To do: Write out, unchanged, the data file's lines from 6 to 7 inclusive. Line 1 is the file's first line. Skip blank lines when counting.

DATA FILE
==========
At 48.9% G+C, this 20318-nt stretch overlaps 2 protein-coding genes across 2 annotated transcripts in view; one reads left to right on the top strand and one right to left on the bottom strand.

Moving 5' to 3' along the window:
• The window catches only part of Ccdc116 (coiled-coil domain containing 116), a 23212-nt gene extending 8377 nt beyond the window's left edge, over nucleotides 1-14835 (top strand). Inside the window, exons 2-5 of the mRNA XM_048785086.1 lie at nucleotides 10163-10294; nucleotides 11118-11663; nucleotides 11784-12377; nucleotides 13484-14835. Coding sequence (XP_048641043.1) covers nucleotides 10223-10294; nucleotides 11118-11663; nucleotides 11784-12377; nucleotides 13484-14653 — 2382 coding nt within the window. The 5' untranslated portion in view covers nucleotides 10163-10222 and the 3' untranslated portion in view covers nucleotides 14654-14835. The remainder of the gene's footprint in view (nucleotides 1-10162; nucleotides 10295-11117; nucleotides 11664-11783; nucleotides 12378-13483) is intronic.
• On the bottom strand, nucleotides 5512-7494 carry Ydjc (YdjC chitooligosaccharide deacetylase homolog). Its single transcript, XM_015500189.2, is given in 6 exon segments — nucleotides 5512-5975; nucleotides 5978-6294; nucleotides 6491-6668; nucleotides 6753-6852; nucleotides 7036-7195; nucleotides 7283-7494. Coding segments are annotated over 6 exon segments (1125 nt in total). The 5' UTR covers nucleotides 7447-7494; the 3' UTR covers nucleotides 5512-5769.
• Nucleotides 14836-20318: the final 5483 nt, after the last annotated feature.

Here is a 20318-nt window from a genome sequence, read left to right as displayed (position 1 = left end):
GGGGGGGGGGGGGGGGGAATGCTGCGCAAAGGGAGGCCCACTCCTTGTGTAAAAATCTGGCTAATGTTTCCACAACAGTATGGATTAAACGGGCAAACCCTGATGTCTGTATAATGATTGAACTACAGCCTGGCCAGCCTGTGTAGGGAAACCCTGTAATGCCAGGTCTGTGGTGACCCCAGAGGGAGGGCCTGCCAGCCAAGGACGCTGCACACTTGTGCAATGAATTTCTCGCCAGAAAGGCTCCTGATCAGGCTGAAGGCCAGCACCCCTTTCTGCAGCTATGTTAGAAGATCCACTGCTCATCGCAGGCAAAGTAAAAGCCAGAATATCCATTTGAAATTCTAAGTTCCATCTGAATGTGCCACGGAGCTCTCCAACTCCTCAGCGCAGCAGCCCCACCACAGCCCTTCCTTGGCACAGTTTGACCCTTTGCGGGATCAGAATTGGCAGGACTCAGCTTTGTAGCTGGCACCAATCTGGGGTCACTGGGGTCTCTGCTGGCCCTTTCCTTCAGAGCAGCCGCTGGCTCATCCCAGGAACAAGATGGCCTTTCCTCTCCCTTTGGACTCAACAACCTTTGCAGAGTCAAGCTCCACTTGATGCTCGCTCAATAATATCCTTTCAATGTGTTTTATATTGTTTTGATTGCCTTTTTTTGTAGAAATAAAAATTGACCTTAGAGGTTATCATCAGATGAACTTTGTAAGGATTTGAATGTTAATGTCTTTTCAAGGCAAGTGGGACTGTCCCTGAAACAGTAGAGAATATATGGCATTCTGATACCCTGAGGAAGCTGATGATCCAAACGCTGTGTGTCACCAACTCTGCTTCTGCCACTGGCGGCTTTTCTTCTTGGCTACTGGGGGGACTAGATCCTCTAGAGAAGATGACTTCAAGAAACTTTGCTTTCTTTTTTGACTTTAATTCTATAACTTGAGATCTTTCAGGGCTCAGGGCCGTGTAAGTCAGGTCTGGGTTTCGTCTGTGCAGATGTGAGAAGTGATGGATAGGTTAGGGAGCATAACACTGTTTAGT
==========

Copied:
Here is a 20318-nt window from a genome sequence, read left to right as displayed (position 1 = left end):
GGGGGGGGGGGGGGGGGAATGCTGCGCAAAGGGAGGCCCACTCCTTGTGTAAAAATCTGGCTAATGTTTCCACAACAGTATGGATTAAACGGGCAAACCCTGATGTCTGTATAATGATTGAACTACAGCCTGGCCAGCCTGTGTAGGGAAACCCTGTAATGCCAGGTCTGTGGTGACCCCAGAGGGAGGGCCTGCCAGCCAAGGACGCTGCACACTTGTGCAATGAATTTCTCGCCAGAAAGGCTCCTGATCAGGCTGAAGGCCAGCACCCCTTTCTGCAGCTATGTTAGAAGATCCACTGCTCATCGCAGGCAAAGTAAAAGCCAGAATATCCATTTGAAATTCTAAGTTCCATCTGAATGTGCCACGGAGCTCTCCAACTCCTCAGCGCAGCAGCCCCACCACAGCCCTTCCTTGGCACAGTTTGACCCTTTGCGGGATCAGAATTGGCAGGACTCAGCTTTGTAGCTGGCACCAATCTGGGGTCACTGGGGTCTCTGCTGGCCCTTTCCTTCAGAGCAGCCGCTGGCTCATCCCAGGAACAAGATGGCCTTTCCTCTCCCTTTGGACTCAACAACCTTTGCAGAGTCAAGCTCCACTTGATGCTCGCTCAATAATATCCTTTCAATGTGTTTTATATTGTTTTGATTGCCTTTTTTTGTAGAAATAAAAATTGACCTTAGAGGTTATCATCAGATGAACTTTGTAAGGATTTGAATGTTAATGTCTTTTCAAGGCAAGTGGGACTGTCCCTGAAACAGTAGAGAATATATGGCATTCTGATACCCTGAGGAAGCTGATGATCCAAACGCTGTGTGTCACCAACTCTGCTTCTGCCACTGGCGGCTTTTCTTCTTGGCTACTGGGGGGACTAGATCCTCTAGAGAAGATGACTTCAAGAAACTTTGCTTTCTTTTTTGACTTTAATTCTATAACTTGAGATCTTTCAGGGCTCAGGGCCGTGTAAGTCAGGTCTGGGTTTCGTCTGTGCAGATGTGAGAAGTGATGGATAGGTTAGGGAGCATAACACTGTTTAGT